WE ARE A MAGAZINE ABOUT LAW AND JUSTICE | AND THE DIFFERENCE BETWEEN THE TWO
February 21 2024
WE ARE A MAGAZINE ABOUT LAW AND JUSTICE | AND THE DIFFERENCE BETWEEN THE TWO
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Pressure from campaigners to introduce tougher minimum sentences for domestic homicides

Pressure from campaigners to introduce tougher minimum sentences for domestic homicides

Old Bailey: the central criminal court of England and Wales

Domestic abusers who kill their partners and ex-partners are subject to tougher sentences under new government plans as a result of campaigns by bereaved families in England and Wales.

Currently, domestic killers face a decade less in prison than murderers outside of the home despite the same offence of homicide being committed by both.

Dominic Raab is demanding for a change in the law and minimum sentence for domestic homicide due to pressures from campaigners since 2020. ‘Coercive and controlling behaviour is present in half of domestic murders, and predominantly men against women. I think the sentence should reflect … the slow torment that leads up to the murder, and we’ll introduce a statutory aggravating factor as soon as possible that would lift sentences by up to two years or potentially more,’ Raab stated.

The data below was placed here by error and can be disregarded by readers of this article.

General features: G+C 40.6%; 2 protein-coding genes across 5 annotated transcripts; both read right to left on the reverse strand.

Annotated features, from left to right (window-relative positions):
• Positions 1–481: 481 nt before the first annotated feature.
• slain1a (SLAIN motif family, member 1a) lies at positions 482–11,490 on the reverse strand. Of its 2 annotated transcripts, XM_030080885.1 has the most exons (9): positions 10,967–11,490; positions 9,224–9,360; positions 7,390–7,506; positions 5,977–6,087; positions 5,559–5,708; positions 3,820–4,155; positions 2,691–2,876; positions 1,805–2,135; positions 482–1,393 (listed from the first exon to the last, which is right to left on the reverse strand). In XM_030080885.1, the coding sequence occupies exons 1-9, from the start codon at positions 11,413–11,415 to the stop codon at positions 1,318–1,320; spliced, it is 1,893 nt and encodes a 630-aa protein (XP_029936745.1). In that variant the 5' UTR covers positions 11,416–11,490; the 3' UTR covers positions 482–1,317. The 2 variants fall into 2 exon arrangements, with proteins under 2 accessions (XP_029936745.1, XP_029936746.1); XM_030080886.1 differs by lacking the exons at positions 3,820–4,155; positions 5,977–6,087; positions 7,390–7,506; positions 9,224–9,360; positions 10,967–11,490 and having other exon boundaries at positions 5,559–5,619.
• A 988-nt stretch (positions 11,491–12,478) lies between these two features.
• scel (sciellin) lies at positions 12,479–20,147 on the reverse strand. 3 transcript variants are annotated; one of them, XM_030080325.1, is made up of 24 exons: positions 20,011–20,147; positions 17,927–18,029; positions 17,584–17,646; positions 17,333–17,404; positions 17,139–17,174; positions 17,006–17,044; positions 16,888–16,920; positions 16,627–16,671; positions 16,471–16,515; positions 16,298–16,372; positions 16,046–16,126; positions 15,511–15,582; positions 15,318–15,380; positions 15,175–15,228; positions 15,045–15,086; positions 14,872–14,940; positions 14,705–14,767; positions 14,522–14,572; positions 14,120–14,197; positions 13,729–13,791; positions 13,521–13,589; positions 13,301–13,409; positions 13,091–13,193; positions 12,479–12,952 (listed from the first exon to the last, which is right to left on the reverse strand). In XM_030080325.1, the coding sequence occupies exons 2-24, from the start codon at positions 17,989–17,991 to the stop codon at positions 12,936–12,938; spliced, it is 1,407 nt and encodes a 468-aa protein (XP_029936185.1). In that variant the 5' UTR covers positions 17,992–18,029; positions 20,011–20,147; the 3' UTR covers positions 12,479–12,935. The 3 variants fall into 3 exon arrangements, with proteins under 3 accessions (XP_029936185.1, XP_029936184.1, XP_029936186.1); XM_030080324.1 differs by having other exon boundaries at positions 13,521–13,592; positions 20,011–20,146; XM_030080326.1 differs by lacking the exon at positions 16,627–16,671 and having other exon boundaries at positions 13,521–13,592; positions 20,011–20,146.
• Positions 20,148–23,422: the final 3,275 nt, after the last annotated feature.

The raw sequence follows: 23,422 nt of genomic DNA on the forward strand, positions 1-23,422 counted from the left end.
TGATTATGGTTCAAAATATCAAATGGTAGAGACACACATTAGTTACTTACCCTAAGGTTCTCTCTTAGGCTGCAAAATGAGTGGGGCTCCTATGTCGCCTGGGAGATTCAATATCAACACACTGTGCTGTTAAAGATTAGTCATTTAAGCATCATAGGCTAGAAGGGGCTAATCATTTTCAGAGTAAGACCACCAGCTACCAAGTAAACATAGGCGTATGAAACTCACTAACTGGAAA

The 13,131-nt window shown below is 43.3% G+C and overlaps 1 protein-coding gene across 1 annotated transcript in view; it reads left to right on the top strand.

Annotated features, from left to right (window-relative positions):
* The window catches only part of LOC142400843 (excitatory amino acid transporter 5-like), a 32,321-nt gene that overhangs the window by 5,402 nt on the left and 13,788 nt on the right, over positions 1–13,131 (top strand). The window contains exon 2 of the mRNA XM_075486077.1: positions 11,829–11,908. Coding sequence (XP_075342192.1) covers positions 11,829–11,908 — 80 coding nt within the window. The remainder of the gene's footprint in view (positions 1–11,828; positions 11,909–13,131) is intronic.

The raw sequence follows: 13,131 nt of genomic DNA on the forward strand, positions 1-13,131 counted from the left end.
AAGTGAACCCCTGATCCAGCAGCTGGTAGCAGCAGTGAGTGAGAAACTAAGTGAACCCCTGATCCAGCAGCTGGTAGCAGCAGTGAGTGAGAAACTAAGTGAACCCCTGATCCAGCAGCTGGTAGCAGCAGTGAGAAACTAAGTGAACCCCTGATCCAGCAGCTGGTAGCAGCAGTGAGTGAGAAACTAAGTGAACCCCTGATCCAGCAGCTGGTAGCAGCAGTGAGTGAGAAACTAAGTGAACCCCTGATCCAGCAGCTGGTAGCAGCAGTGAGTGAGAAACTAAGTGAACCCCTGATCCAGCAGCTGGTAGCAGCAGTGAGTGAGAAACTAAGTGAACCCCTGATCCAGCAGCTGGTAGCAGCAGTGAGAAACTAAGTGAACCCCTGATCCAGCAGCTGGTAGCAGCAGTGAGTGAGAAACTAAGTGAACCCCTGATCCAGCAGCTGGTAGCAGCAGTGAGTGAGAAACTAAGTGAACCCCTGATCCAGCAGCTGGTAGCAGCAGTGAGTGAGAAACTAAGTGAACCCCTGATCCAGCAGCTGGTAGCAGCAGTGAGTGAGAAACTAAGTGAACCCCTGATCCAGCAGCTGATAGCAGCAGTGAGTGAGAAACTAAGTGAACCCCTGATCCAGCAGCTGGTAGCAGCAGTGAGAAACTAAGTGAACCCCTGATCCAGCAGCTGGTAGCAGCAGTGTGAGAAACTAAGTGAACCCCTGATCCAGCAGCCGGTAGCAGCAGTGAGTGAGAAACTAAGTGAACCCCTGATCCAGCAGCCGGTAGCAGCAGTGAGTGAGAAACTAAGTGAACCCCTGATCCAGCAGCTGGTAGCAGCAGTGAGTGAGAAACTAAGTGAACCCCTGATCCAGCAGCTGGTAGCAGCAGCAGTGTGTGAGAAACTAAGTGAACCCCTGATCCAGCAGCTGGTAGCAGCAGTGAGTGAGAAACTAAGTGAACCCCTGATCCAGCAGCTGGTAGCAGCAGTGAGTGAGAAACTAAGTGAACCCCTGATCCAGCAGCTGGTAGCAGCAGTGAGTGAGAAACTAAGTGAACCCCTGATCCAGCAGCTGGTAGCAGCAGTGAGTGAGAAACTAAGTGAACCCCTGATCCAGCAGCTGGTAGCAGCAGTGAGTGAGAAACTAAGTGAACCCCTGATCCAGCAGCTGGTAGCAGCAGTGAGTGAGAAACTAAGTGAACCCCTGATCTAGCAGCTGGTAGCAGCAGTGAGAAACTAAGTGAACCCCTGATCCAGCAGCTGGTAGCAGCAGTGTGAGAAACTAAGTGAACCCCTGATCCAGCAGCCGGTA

He has also communicated with the Sentencing Council for England and Wales to review and revise sentencing guidelines for manslaughter in relation to ‘rough’ sexual activities within domestic settings.

Carole Gould whose 17-year-old daughter, Ellie, was killed by another sixth-former student after she ended their relationship in 2019 stated that ‘[t]he government is finally recognising that these are heinous crimes committed by dangerous perpetrators. It’s small steps, but we’re now headed in the right direction.’

Gould campaigns with a campaign group called Killed Women along with Julie Devery whose 24 year old daughter, Poppy, was stabbed 49 times in 2018. They believe that domestic murders should have a starting sentence of 25 years.

Victims and Sentencing minister Edward Argar paid his respects towards Gould and Devery stating that they had campaigned “bravely and tirelessly” after the murder of their daughters. ‘No one should ever feel unsafe in their own home, and we will continue working with Julie and Carole and others to make further progress in tackling the dreadful crime of domestic abuse,’ he stated.

It has been recognised that many domestic murders happen after many years of abuse according to an Independent review of domestic homicide sentencing. Raab told the BBC that sentences should reflect the slow torment that leads up the murder and that a statutory aggravating factor will be introduced to reflect this that would heighten sentences by up to two years or more.

Following the need for reform around domestic murders, the law will be changed so that a history of coercive, abusive or controlling/violent behaviours against victims will be taken into consideration as an aggravating factor when determining a sentence.